simon pegg explains british irony

Back at my last home, Waynemanor, perhaps the best thing about living there was sitting on the back porch with my 4 (or 5 or 6 or 7) housemates, drinking and/or smoking, and talking about whatever came into our heads. It was so much more fresh and immediate than IRC, where I generally “hang out” to catch water-cooler type gossip. It forced me to think differently than I usually do.

One of the best conversations we had was about humour, sarcasm and irony. When they first started joking with me, I used to cringe a bit. I sometimes would assume their jokes were personal attacks on me. They never were. My low-self-esteem and American-humour training just kept me from even considering the option that they were jokes. They argued that the Canadian sense of irony and sarcasm was used to hide deeper, stronger emotions. It allowed them a way to compliment me without being sappy, without having to be totally open about how they felt. Eventually I not only started to understand it, I started to use it. That’s roughly when I started to fit in with Canadians. (It’s also about when I started to spell colour with a u.)

Simon Pegg, one of my favourite comedians (Spaced, Shaun of the Dead, Big Train, bit parts in Look Around You, Black Books and Doctor Who), writes about this very topic in this week’s Guardian. Interestingly, even though my sense of comedy has changed since I moved in at Waynemanor (in no small part due to my good housemates-cum-friends), I still held many of the British senses of comedy prior to coming to Canada. I give thanks in no small part to WTTW (PBS, Chicago) airing so many different ones for so many years before Doctor Who. For instance, Pegg states: “The british aren’t against [heartfelt, emotional expression in comedy]; we just believe it comes at a price.” How true – I understood it when I withheld my emotions from others, but I didn’t understand it when others withheld theirs from me. Part social blindness, part low self esteem generally led me down a path of darkness and despair. Instead, now I look first for people to simply be scared to speak their minds, either from social pressure or intimidation; it’s made a big difference in my demeanour.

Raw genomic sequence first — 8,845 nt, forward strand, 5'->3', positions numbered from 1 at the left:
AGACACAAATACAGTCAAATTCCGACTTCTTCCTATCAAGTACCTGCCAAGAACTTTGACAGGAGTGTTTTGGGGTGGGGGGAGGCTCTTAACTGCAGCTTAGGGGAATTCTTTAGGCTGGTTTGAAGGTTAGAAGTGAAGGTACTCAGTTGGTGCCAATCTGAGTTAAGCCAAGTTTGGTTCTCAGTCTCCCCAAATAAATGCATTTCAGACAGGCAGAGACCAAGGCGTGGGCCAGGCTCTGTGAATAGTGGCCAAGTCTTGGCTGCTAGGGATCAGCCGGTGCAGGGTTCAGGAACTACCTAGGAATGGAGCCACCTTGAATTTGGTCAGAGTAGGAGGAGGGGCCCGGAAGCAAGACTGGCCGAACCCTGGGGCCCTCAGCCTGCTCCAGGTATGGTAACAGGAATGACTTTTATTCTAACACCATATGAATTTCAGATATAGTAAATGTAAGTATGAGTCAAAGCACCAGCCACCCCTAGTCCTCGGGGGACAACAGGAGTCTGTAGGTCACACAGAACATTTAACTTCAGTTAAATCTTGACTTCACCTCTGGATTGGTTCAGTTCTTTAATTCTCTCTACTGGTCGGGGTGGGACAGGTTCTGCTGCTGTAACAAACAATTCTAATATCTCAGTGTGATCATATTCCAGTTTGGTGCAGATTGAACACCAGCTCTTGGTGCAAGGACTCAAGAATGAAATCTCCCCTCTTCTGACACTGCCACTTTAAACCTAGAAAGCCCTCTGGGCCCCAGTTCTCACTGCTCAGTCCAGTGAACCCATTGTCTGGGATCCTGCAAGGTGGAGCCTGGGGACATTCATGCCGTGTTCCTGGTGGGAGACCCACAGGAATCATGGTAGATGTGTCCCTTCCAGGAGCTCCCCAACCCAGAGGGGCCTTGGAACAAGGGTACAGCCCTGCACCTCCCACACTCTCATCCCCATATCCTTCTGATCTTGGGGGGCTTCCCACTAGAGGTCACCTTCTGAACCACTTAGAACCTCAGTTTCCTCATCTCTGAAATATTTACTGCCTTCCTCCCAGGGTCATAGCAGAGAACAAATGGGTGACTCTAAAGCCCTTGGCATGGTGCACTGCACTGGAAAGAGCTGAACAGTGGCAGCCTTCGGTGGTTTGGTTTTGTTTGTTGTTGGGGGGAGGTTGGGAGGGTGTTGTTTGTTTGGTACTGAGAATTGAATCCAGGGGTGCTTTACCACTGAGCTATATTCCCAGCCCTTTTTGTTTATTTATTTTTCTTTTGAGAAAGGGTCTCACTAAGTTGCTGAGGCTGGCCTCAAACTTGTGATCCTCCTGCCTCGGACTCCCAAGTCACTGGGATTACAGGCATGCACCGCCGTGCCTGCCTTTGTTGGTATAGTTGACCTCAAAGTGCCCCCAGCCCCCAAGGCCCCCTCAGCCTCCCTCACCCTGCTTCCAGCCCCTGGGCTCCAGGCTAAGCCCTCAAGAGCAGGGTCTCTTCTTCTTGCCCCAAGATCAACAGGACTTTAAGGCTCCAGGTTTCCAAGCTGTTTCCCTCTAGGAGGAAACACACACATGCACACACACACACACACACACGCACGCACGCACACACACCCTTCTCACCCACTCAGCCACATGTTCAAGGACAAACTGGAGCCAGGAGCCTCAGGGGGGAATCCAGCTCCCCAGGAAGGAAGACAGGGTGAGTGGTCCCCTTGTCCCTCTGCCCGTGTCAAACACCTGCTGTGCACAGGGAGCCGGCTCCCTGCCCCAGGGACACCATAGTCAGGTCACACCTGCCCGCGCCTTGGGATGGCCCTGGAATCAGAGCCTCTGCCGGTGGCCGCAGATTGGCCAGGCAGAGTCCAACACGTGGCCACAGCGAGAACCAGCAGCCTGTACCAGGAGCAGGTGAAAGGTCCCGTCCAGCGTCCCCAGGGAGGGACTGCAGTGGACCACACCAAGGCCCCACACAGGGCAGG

Oh, in case you’re wondering about Pegg’s description about outtakes from Happy Days in which Mrs. Cunningham and Fonzie are sexually frisky with each other being real or not…it is. “Ross and Winkler talk briefly about their characters’ relationship and how Marion called Fonzie “Arthur.” A never-before-seen outtake is shown where Fonzie and Marion are very affectionate with each other.

Cat watch: My kitty is a lot better, thank you. She’s back mostly to normal, and the vet said this week that the tube will probably come out next week. She’s still not quite eating enough orally, but she at least is back to a minimally healthy weight (3.2kg, they are targetting 4kg for her) and is active again. Now that the jaundice is gone, it’s more important that she get back to normal and start eating, than for her to be force-fed. I’ll post updated pictures once I have a working digital camera again.

1 thought on “simon pegg explains british irony

  1. As an American, I do irony like I do rigourous yoga at dawn on a Saturday morning with a hangover after a night of getting dead pissed. It’s a Godsend I black-out, else I’d experience the acute shame of my actions. Luckily I had that gun, as every upstanding American citizen should! Otherwise that wanker would’ve robbed me of all the worldly rubbish on my person.

    Bollox! Where the devil’d I leave that gun?! Oh. no.

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